Wednesday, October 19, 2016

Winter Outlook for the Mid-South (2016-2017)

By the end of March 2013, we were more than ready to put Winter behind us after bitterly cold temperatures hanging on and periods of snow blanketing the area. We were influenced by a weak La Nina episode and arctic air was readily available to the Eastern United States. Currently the Climate Prediction Center is in "La Nina Watch" mode with a 70% chance of development this Fall and continuing into Winter 2016-2017. A record El Nino episode came to an end early in the Summer and we have been in a neutral period for a couple of months now. Signs of continued cooling in the Pacific waters off the coast of South America points to the likely development of a weak La Nina episode for the cool season.

The reason we look at El Nino and La Nina episodes is because it has a direct impact on the overall weather pattern across North America. It gives us guidance. During La Nina, we tend to see colder winters and a higher likelihood of stormy (wintry) weather. Temperatures during past La Nina winters look like this:
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La Nina influenced winters have shown in the past:

  • Temperatures: The weakest episodes of La Nina have produced colder temperatures averaged from Dec-Feb. The stronger the episode the less likely it became 
  • Snowfall Totals: During the weaker La Nina episodes during winter months, higher snowfall totals were more common. The stronger the episode, the lower snow totals tended to be as a result. Some of our historically highest snowfall events have occurred during weak La Nina influenced winters. 
  • Precipitation Totals: Total precipitation (rain, sleet, snow, freezing rain) varied quite a bit for each La Nina winter but also trended toward being at or above average. 

Click to enlarge

NOAA will be posting new images on Thursday and I will update them when they are released. Here is what they currently forecast for the Oct-Nov-Dec period which finished up Fall and begins Winter.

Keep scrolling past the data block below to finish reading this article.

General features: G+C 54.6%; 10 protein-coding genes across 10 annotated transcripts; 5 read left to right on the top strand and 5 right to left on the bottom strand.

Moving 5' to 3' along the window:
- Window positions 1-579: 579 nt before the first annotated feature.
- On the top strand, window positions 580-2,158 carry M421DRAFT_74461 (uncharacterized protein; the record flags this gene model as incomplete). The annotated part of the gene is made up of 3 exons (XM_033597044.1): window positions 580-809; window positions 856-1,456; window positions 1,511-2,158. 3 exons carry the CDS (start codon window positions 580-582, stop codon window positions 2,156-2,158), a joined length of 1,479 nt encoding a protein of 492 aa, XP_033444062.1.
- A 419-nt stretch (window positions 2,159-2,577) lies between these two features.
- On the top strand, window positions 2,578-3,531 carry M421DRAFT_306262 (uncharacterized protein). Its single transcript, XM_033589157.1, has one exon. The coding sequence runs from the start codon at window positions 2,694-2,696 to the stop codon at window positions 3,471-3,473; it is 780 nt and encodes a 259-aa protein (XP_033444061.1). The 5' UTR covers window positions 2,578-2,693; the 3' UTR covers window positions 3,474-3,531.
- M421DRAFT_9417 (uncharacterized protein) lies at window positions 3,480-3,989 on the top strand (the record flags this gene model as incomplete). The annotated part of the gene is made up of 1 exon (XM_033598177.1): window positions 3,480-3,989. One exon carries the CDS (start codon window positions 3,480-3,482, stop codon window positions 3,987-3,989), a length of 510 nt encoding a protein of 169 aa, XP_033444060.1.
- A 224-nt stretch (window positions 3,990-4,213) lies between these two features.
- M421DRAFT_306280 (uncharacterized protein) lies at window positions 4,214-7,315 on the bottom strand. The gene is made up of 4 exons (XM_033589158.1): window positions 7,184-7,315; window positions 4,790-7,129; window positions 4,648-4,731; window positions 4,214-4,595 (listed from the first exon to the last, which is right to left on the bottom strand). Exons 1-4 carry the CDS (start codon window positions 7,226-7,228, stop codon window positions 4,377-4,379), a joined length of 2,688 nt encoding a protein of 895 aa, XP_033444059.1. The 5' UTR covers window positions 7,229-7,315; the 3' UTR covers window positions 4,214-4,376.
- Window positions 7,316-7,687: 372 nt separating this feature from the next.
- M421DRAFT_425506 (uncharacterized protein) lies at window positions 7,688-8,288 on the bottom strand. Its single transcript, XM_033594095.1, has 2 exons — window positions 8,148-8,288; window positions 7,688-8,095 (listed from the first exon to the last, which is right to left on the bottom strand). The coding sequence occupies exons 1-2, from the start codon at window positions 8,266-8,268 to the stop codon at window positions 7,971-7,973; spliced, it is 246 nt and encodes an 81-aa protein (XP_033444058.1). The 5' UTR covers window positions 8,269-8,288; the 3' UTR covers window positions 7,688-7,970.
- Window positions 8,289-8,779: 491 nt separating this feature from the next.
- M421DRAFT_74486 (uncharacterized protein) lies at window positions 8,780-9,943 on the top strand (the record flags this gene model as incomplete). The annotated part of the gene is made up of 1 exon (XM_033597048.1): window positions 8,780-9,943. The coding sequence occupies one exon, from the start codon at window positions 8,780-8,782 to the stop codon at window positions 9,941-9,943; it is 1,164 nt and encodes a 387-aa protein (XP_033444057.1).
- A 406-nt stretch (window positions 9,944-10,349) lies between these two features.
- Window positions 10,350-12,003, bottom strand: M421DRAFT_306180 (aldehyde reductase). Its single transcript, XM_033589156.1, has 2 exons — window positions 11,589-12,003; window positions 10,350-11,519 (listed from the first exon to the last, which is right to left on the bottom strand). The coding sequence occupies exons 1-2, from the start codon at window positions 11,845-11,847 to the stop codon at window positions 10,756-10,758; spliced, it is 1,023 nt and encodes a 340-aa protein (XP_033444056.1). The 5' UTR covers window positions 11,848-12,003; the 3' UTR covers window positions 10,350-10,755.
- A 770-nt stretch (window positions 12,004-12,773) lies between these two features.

Folklore has been a fun and interesting way to "predict" upcoming winter seasons. In the Mid-South, many of us are familiar with two popular indicators, the persimmon seed and the woolly bear. I was driving through the campus of WKCTC last month and collected a few persimmon fruits to cut open a couple seeds. The result of the seeds opening are shown below. As for the woolly bear caterpillar, I "analyzed" one that a viewer sent me a picture of from South Fulton, TN. The segments/colors are also explained below.

One thing that can have a very large impact on the winter weather pattern is where the actual jet stream will set up for most of the season. It can make a big difference between cool & mild, snowy/icy/rainy across the Local 6 area alone. We've seen it time and time again. 

Here are some key points from the guidance that we've looked at and what folklore supports/suggests:

  • TEMPERATURE: Average or below average temperatures are most likely. A few warming periods are almost always expected during any winter in the Local 6 area.
  • PRECIPITATION: Average precipitation of including all forms is most likely. With average or below temperatures expected, a trend towards snow/sleet/freezing rain may be likely.
  • SNOWFALL: Average or above average snowfall is likely. Normal snowfall for the winter season is 8".

Tuesday, September 27, 2016

Is that really a Woolly Bear?

Many of you have been sharing with us your photos of the great Winter predictor....the Woolly Bear! You've probably noticed a wide variety showing up in your own backyard. Not all "woolly-looking" caterpillars are Woolly Bears. Even the all-black versions are actually a different type of caterpillar.
Below shows a good photo of what a TRUE Woolly Bear Caterpillar looks like. They have very full, thick bristles and have both orange and black segments.The other three caterpillars are often mistaken for the true Woolly Bear. Both the blond and tan colored caterpillar are the Yellow Bear Caterpillar.  The all black caterpillar with faint red stripes on the segments is the Giant Leopard Moth Caterpillar. They all have that bristled look but the one on the far right is the Woolly Bear.

Now let's get to specifics....The folklore says that the Woolly Bear Caterpillar is a predictor of the upcoming winters' harshness. Each Woolly Bear has orange and black segments (13 in all). Each segment is said to represent the 13 weeks of winter. The front or head of the caterpillar represents the start of winter and so forth to the tail-end of winter. The position of the longest dark bands indicate which parts of winter will be coldest/harshest. The more orange segments, the milder the winter will be.
So what have you found in your own backyard? I'd love to see your photos and we can "diagnose" winter by looking at what your Woolly Bear is wearing. :)

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